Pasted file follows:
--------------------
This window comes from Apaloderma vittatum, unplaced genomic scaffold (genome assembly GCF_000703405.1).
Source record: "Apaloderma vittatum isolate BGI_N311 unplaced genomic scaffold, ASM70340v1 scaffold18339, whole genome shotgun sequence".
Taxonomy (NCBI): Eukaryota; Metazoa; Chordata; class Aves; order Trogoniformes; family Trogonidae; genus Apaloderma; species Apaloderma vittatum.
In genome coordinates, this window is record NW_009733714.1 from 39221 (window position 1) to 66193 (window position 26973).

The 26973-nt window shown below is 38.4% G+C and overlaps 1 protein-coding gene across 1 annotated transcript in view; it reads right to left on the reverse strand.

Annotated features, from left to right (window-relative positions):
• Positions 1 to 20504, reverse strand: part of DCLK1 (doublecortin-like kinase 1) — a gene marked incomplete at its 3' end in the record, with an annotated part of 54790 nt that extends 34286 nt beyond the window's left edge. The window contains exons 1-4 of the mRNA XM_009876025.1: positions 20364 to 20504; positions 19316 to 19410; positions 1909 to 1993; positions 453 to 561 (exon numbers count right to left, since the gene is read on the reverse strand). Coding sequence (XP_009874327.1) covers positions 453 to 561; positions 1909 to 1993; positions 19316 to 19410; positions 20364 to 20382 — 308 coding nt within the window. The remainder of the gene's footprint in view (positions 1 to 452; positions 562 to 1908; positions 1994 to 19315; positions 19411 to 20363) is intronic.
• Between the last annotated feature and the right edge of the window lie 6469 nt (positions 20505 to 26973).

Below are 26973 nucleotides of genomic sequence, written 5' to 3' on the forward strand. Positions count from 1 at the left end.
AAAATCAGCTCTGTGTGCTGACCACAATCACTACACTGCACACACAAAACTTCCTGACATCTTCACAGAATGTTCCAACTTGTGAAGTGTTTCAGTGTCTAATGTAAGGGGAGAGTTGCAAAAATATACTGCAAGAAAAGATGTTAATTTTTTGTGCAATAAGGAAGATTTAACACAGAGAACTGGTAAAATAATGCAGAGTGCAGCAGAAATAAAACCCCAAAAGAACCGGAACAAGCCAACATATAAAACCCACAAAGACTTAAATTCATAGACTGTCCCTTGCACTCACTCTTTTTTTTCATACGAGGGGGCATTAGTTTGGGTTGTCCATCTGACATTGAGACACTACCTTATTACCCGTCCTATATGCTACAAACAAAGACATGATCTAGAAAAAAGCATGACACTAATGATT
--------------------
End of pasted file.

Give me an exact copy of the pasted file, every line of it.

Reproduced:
This window comes from Apaloderma vittatum, unplaced genomic scaffold (genome assembly GCF_000703405.1).
Source record: "Apaloderma vittatum isolate BGI_N311 unplaced genomic scaffold, ASM70340v1 scaffold18339, whole genome shotgun sequence".
Taxonomy (NCBI): Eukaryota; Metazoa; Chordata; class Aves; order Trogoniformes; family Trogonidae; genus Apaloderma; species Apaloderma vittatum.
In genome coordinates, this window is record NW_009733714.1 from 39221 (window position 1) to 66193 (window position 26973).

The 26973-nt window shown below is 38.4% G+C and overlaps 1 protein-coding gene across 1 annotated transcript in view; it reads right to left on the reverse strand.

Annotated features, from left to right (window-relative positions):
• Positions 1 to 20504, reverse strand: part of DCLK1 (doublecortin-like kinase 1) — a gene marked incomplete at its 3' end in the record, with an annotated part of 54790 nt that extends 34286 nt beyond the window's left edge. The window contains exons 1-4 of the mRNA XM_009876025.1: positions 20364 to 20504; positions 19316 to 19410; positions 1909 to 1993; positions 453 to 561 (exon numbers count right to left, since the gene is read on the reverse strand). Coding sequence (XP_009874327.1) covers positions 453 to 561; positions 1909 to 1993; positions 19316 to 19410; positions 20364 to 20382 — 308 coding nt within the window. The remainder of the gene's footprint in view (positions 1 to 452; positions 562 to 1908; positions 1994 to 19315; positions 19411 to 20363) is intronic.
• Between the last annotated feature and the right edge of the window lie 6469 nt (positions 20505 to 26973).

Below are 26973 nucleotides of genomic sequence, written 5' to 3' on the forward strand. Positions count from 1 at the left end.
AAAATCAGCTCTGTGTGCTGACCACAATCACTACACTGCACACACAAAACTTCCTGACATCTTCACAGAATGTTCCAACTTGTGAAGTGTTTCAGTGTCTAATGTAAGGGGAGAGTTGCAAAAATATACTGCAAGAAAAGATGTTAATTTTTTGTGCAATAAGGAAGATTTAACACAGAGAACTGGTAAAATAATGCAGAGTGCAGCAGAAATAAAACCCCAAAAGAACCGGAACAAGCCAACATATAAAACCCACAAAGACTTAAATTCATAGACTGTCCCTTGCACTCACTCTTTTTTTTCATACGAGGGGGCATTAGTTTGGGTTGTCCATCTGACATTGAGACACTACCTTATTACCCGTCCTATATGCTACAAACAAAGACATGATCTAGAAAAAAGCATGACACTAATGATT